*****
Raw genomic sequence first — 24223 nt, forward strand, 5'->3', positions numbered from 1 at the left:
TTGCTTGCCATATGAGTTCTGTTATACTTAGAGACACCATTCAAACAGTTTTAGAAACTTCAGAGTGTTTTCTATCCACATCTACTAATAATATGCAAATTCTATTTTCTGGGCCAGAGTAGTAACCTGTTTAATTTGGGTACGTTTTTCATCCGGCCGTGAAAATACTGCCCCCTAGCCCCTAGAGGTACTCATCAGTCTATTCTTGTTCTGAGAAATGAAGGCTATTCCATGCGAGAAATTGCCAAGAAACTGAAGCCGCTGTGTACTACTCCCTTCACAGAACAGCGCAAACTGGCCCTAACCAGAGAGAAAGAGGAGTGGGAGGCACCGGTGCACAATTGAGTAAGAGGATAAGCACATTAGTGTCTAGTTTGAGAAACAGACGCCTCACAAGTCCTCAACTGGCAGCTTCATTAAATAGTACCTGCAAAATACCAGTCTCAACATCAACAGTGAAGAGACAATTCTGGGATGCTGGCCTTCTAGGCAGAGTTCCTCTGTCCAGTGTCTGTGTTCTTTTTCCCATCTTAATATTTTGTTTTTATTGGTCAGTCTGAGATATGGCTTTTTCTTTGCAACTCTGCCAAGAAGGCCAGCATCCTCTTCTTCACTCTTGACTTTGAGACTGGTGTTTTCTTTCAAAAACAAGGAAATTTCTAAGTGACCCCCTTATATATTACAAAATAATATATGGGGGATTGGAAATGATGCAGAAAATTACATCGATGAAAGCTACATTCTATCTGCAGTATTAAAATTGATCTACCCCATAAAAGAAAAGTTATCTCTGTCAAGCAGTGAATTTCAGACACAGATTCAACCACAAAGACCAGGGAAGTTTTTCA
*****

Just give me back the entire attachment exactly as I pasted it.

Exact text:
Raw genomic sequence first — 24223 nt, forward strand, 5'->3', positions numbered from 1 at the left:
TTGCTTGCCATATGAGTTCTGTTATACTTAGAGACACCATTCAAACAGTTTTAGAAACTTCAGAGTGTTTTCTATCCACATCTACTAATAATATGCAAATTCTATTTTCTGGGCCAGAGTAGTAACCTGTTTAATTTGGGTACGTTTTTCATCCGGCCGTGAAAATACTGCCCCCTAGCCCCTAGAGGTACTCATCAGTCTATTCTTGTTCTGAGAAATGAAGGCTATTCCATGCGAGAAATTGCCAAGAAACTGAAGCCGCTGTGTACTACTCCCTTCACAGAACAGCGCAAACTGGCCCTAACCAGAGAGAAAGAGGAGTGGGAGGCACCGGTGCACAATTGAGTAAGAGGATAAGCACATTAGTGTCTAGTTTGAGAAACAGACGCCTCACAAGTCCTCAACTGGCAGCTTCATTAAATAGTACCTGCAAAATACCAGTCTCAACATCAACAGTGAAGAGACAATTCTGGGATGCTGGCCTTCTAGGCAGAGTTCCTCTGTCCAGTGTCTGTGTTCTTTTTCCCATCTTAATATTTTGTTTTTATTGGTCAGTCTGAGATATGGCTTTTTCTTTGCAACTCTGCCAAGAAGGCCAGCATCCTCTTCTTCACTCTTGACTTTGAGACTGGTGTTTTCTTTCAAAAACAAGGAAATTTCTAAGTGACCCCCTTATATATTACAAAATAATATATGGGGGATTGGAAATGATGCAGAAAATTACATCGATGAAAGCTACATTCTATCTGCAGTATTAAAATTGATCTACCCCATAAAAGAAAAGTTATCTCTGTCAAGCAGTGAATTTCAGACACAGATTCAACCACAAAGACCAGGGAAGTTTTTCA